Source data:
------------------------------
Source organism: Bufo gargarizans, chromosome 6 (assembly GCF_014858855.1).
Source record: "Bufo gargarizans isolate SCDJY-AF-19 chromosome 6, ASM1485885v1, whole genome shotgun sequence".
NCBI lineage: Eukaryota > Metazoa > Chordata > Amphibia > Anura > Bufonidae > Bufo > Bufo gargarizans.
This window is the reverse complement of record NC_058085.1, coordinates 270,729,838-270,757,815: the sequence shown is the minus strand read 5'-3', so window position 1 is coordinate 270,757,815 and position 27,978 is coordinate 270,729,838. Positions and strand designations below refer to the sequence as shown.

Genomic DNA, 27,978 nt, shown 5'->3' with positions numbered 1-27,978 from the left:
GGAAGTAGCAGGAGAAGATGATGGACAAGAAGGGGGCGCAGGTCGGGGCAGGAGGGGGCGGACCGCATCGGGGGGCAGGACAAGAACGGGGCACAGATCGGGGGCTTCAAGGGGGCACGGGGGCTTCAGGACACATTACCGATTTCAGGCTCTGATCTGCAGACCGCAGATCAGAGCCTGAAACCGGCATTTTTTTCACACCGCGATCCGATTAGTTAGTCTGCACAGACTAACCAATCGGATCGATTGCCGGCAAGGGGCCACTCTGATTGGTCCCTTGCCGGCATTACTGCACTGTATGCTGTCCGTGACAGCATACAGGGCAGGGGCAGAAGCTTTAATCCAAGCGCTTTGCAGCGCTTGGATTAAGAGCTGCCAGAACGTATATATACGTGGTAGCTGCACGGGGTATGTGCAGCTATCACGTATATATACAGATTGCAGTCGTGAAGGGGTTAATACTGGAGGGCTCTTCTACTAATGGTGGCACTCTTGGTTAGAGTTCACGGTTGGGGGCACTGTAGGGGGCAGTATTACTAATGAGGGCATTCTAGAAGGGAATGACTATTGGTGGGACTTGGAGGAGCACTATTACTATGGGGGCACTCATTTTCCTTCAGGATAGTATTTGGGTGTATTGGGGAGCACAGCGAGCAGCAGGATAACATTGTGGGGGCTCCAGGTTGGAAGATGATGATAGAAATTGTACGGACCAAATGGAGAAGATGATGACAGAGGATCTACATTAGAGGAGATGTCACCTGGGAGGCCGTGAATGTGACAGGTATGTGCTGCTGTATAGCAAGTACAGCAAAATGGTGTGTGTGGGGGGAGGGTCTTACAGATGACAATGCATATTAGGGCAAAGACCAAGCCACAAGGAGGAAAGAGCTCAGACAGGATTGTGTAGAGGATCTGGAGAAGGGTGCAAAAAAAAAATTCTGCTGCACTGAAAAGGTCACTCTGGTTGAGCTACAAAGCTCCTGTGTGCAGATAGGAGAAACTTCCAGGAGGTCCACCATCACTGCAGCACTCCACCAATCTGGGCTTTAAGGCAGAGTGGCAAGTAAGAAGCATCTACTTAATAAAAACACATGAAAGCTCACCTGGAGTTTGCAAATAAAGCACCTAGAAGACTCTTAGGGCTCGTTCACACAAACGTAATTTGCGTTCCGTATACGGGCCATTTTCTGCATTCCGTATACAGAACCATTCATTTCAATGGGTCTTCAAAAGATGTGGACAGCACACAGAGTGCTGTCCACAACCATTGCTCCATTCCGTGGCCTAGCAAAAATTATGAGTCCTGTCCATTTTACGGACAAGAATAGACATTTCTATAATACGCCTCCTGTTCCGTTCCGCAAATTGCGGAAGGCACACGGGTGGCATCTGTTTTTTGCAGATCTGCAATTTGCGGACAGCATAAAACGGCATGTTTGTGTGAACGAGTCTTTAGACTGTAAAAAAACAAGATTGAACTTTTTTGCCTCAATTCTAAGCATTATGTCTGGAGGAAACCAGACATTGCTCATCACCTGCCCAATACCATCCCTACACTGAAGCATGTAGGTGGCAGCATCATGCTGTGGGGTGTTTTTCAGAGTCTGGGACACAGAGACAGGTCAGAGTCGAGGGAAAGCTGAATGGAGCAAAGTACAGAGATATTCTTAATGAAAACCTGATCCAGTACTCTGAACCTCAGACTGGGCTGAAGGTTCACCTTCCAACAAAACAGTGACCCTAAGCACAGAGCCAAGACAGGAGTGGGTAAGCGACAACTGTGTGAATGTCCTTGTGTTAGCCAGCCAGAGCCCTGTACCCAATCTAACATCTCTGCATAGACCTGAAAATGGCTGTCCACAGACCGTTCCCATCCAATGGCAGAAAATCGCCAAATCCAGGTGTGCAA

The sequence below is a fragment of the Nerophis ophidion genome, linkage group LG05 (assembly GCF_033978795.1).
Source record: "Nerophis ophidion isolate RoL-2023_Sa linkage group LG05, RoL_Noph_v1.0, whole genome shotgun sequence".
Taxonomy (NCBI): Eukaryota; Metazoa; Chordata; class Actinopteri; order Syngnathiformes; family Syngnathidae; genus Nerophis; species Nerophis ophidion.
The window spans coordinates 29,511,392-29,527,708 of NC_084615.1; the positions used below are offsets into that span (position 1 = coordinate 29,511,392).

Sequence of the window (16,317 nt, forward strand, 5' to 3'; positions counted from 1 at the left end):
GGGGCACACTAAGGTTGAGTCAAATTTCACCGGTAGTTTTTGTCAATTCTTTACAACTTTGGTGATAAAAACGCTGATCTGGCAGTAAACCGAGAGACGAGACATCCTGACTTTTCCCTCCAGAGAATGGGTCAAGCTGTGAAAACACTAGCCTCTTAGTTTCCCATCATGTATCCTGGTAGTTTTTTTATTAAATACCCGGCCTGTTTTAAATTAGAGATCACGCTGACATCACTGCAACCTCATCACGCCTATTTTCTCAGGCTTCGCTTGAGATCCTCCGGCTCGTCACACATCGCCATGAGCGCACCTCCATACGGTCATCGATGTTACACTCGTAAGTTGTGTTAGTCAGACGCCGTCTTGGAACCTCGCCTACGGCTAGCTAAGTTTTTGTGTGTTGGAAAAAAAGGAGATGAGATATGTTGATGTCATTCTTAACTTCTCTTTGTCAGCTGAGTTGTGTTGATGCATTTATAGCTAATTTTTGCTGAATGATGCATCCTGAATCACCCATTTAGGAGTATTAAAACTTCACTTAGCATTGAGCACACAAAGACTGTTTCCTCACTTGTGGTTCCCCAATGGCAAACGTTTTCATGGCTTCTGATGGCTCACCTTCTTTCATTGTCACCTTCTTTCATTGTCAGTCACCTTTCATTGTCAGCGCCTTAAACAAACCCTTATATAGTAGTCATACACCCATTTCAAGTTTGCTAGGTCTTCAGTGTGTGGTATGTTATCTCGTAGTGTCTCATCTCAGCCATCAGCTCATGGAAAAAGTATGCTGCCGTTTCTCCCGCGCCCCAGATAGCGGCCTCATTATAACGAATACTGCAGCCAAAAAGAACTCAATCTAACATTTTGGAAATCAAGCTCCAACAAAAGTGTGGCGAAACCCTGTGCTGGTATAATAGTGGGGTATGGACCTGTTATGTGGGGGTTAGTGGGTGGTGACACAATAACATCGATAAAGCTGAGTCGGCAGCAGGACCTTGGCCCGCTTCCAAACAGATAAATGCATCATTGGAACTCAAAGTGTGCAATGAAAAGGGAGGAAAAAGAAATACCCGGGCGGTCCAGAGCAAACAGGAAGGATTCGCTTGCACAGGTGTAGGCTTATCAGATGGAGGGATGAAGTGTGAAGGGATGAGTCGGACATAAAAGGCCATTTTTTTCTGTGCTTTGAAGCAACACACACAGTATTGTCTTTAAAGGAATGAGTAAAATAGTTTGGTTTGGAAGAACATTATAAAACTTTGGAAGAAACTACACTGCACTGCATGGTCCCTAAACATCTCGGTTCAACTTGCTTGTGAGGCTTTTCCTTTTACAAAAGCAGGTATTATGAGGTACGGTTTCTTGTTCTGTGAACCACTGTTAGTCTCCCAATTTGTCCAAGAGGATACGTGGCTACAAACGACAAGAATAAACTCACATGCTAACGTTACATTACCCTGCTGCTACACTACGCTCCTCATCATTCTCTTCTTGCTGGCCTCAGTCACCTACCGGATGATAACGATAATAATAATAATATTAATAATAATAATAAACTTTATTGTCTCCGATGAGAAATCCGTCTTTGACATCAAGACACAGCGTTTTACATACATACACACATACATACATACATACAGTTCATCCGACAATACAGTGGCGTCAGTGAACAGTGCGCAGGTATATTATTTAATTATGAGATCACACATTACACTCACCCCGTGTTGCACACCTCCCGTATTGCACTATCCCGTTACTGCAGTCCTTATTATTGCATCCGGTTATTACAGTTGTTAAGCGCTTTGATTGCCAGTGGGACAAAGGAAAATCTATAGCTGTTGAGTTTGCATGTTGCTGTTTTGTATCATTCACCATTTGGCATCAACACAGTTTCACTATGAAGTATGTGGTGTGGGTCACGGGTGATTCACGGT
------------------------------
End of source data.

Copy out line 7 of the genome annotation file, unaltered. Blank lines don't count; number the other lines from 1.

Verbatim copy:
The sequence below is a fragment of the Nerophis ophidion genome, linkage group LG05 (assembly GCF_033978795.1).